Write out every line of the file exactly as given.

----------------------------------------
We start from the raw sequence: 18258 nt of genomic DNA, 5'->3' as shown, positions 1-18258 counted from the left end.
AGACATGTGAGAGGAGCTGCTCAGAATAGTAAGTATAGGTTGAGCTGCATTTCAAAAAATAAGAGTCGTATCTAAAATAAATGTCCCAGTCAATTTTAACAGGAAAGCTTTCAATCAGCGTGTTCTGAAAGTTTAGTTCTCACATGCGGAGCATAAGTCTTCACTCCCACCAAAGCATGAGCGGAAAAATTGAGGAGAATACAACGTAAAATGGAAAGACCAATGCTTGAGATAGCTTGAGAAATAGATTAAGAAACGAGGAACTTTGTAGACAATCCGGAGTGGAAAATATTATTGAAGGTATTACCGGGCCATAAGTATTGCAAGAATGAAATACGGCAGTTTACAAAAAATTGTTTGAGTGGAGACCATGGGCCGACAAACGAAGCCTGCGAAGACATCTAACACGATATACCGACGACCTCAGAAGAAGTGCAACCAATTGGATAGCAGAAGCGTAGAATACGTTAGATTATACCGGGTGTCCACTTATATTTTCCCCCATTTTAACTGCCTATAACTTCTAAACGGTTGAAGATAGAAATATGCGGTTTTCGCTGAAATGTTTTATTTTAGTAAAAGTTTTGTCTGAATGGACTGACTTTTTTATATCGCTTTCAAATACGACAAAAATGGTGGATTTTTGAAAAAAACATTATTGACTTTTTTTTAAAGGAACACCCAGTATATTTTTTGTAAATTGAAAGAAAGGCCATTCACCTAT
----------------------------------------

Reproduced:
We start from the raw sequence: 18258 nt of genomic DNA, 5'->3' as shown, positions 1-18258 counted from the left end.
AGACATGTGAGAGGAGCTGCTCAGAATAGTAAGTATAGGTTGAGCTGCATTTCAAAAAATAAGAGTCGTATCTAAAATAAATGTCCCAGTCAATTTTAACAGGAAAGCTTTCAATCAGCGTGTTCTGAAAGTTTAGTTCTCACATGCGGAGCATAAGTCTTCACTCCCACCAAAGCATGAGCGGAAAAATTGAGGAGAATACAACGTAAAATGGAAAGACCAATGCTTGAGATAGCTTGAGAAATAGATTAAGAAACGAGGAACTTTGTAGACAATCCGGAGTGGAAAATATTATTGAAGGTATTACCGGGCCATAAGTATTGCAAGAATGAAATACGGCAGTTTACAAAAAATTGTTTGAGTGGAGACCATGGGCCGACAAACGAAGCCTGCGAAGACATCTAACACGATATACCGACGACCTCAGAAGAAGTGCAACCAATTGGATAGCAGAAGCGTAGAATACGTTAGATTATACCGGGTGTCCACTTATATTTTCCCCCATTTTAACTGCCTATAACTTCTAAACGGTTGAAGATAGAAATATGCGGTTTTCGCTGAAATGTTTTATTTTAGTAAAAGTTTTGTCTGAATGGACTGACTTTTTTATATCGCTTTCAAATACGACAAAAATGGTGGATTTTTGAAAAAAACATTATTGACTTTTTTTTAAAGGAACACCCAGTATATTTTTTGTAAATTGAAAGAAAGGCCATTCACCTAT